Overturning an earlier decision, the 3rd U.S. Circuit Court of Appeals has ruled that lawyers who use the word ‘could’ in a debt collection letter may be deliberately misleading the debtor and in violation of the Fair Debt Collection Practices Act.
The 3rd Circuit Court overturned an earlier decision that rejected a lawsuit filed by plaintiff Elizabeth Brown, who argued that a letter she received from Card Service Center deceptively led her to believe that if she did not pay her debt within five days the matter ‘could’ result in referral of the account to an attorney and ‘could’ result in “a legal suit being filed.”
Brown’s lawyers argued that CSC’s use of the word ‘could’ was deceptive since the firm did not actually intend to refer Brown’s account to an attorney or file a lawsuit.
In a proposed class-action lawsuit, the lawyers said that CSC’s letter was intended to “coerce and intimidate the consumer … by false threat” because it suggested a deadline that was “false and overstated,” according to a report in the Legal Intelligencer.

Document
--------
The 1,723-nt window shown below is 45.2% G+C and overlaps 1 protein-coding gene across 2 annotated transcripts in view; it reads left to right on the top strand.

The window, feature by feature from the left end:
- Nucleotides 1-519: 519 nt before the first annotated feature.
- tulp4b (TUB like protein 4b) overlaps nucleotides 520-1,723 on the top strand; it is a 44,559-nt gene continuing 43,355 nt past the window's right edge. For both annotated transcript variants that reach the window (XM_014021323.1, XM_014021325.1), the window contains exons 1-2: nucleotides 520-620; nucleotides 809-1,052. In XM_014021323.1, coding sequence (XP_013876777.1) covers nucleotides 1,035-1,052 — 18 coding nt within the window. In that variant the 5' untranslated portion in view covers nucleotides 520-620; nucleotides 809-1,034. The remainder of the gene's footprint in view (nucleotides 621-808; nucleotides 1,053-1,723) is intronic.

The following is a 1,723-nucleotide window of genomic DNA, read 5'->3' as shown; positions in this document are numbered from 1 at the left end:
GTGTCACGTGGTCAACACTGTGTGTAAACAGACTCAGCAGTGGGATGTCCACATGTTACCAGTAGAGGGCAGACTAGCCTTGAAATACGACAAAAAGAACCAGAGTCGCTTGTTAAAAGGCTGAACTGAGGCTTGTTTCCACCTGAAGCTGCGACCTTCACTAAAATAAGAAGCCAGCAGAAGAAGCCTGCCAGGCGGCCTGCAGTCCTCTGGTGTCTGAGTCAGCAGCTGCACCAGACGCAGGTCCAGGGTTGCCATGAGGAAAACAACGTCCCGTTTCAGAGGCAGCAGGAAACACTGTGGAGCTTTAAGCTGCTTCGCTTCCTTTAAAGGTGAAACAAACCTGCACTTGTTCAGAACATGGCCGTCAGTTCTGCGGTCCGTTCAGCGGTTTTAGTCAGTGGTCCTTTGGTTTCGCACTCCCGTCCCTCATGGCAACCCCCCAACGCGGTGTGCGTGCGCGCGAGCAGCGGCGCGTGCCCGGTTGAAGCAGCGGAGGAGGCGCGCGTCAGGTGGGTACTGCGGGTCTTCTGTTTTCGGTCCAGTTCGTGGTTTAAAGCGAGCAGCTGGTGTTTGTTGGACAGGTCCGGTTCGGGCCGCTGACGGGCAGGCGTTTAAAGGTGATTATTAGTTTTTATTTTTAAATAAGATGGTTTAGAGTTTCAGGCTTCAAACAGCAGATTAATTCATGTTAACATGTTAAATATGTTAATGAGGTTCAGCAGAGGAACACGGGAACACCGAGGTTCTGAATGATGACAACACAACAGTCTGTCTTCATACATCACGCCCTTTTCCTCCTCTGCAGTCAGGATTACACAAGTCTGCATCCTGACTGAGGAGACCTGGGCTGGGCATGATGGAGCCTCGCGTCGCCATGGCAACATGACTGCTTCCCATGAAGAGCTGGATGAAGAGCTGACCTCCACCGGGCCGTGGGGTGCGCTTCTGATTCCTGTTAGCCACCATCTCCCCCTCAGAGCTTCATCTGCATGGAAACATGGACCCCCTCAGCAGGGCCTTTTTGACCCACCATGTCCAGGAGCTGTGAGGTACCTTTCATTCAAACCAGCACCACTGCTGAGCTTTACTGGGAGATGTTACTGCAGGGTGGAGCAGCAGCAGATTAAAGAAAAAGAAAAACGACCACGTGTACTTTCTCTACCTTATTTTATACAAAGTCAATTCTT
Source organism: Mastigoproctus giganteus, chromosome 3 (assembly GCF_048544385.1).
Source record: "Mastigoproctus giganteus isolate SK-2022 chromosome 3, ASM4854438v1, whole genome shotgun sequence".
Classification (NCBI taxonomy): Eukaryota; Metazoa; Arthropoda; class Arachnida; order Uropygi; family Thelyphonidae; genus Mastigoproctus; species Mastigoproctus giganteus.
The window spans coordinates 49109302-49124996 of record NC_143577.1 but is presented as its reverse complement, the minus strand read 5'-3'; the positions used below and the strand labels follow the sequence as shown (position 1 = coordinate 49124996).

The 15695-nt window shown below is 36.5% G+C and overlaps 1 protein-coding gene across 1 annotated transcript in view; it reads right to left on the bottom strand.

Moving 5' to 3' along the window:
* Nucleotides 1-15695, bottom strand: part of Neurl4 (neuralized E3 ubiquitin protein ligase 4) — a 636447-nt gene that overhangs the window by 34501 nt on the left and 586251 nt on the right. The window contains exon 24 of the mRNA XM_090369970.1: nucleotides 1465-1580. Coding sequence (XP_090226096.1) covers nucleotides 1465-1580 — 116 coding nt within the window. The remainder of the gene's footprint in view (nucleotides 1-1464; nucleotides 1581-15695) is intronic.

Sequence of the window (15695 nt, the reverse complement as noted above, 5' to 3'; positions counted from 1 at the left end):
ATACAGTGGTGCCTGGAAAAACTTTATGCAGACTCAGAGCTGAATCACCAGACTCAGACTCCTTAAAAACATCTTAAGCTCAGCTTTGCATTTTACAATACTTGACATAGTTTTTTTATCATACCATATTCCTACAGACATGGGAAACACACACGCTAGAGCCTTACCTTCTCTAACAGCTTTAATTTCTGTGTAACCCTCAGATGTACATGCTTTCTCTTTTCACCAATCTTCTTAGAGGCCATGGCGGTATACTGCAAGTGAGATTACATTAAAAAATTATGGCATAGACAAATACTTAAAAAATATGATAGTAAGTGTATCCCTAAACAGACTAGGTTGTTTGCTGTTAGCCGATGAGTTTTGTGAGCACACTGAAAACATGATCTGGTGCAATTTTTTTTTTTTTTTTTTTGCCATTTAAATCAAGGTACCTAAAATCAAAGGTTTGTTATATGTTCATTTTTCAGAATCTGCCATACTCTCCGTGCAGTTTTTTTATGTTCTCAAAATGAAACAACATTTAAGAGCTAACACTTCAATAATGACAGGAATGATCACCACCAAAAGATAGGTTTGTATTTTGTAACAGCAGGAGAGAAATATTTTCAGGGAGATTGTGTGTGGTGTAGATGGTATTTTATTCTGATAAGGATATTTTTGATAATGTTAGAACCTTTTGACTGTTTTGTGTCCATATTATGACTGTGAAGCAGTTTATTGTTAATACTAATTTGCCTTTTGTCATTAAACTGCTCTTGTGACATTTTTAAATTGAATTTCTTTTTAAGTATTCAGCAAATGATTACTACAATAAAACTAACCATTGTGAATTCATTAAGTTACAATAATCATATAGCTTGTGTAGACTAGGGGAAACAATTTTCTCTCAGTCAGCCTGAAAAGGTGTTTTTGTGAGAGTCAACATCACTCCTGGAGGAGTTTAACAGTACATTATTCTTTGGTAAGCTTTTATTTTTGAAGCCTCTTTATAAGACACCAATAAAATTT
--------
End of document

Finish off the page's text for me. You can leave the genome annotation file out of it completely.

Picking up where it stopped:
The lawsuit was first dismissed by U.S. District Judge William Yohn, who said the letter “states only that legal action and referral to an attorney ‘could’ result from plaintiff’s noncooperation,” and concluded that “even the least sophisticated consumer would realize this statement to mean that because he has allowed his debt to remain unpaid, a suit may be brought to collect the money owed.”
But the 3rd Circuit Court of Appeals has now reversed that decision and ruled that Brown has a point because a jury might find the CSC letter deceptive, according to the Legal Intelligencer.
A debt-collection letter is deceptive, Circuit Court Judge Julio M. Fuentes said, if “it can be reasonably read to have two or more different meanings, one of which is inaccurate.”
If Brown can claim that CSC rarely litigated or referred debt to an attorney, a jury might find the letter deceptive, the judge said.
Source: Credit & Collections World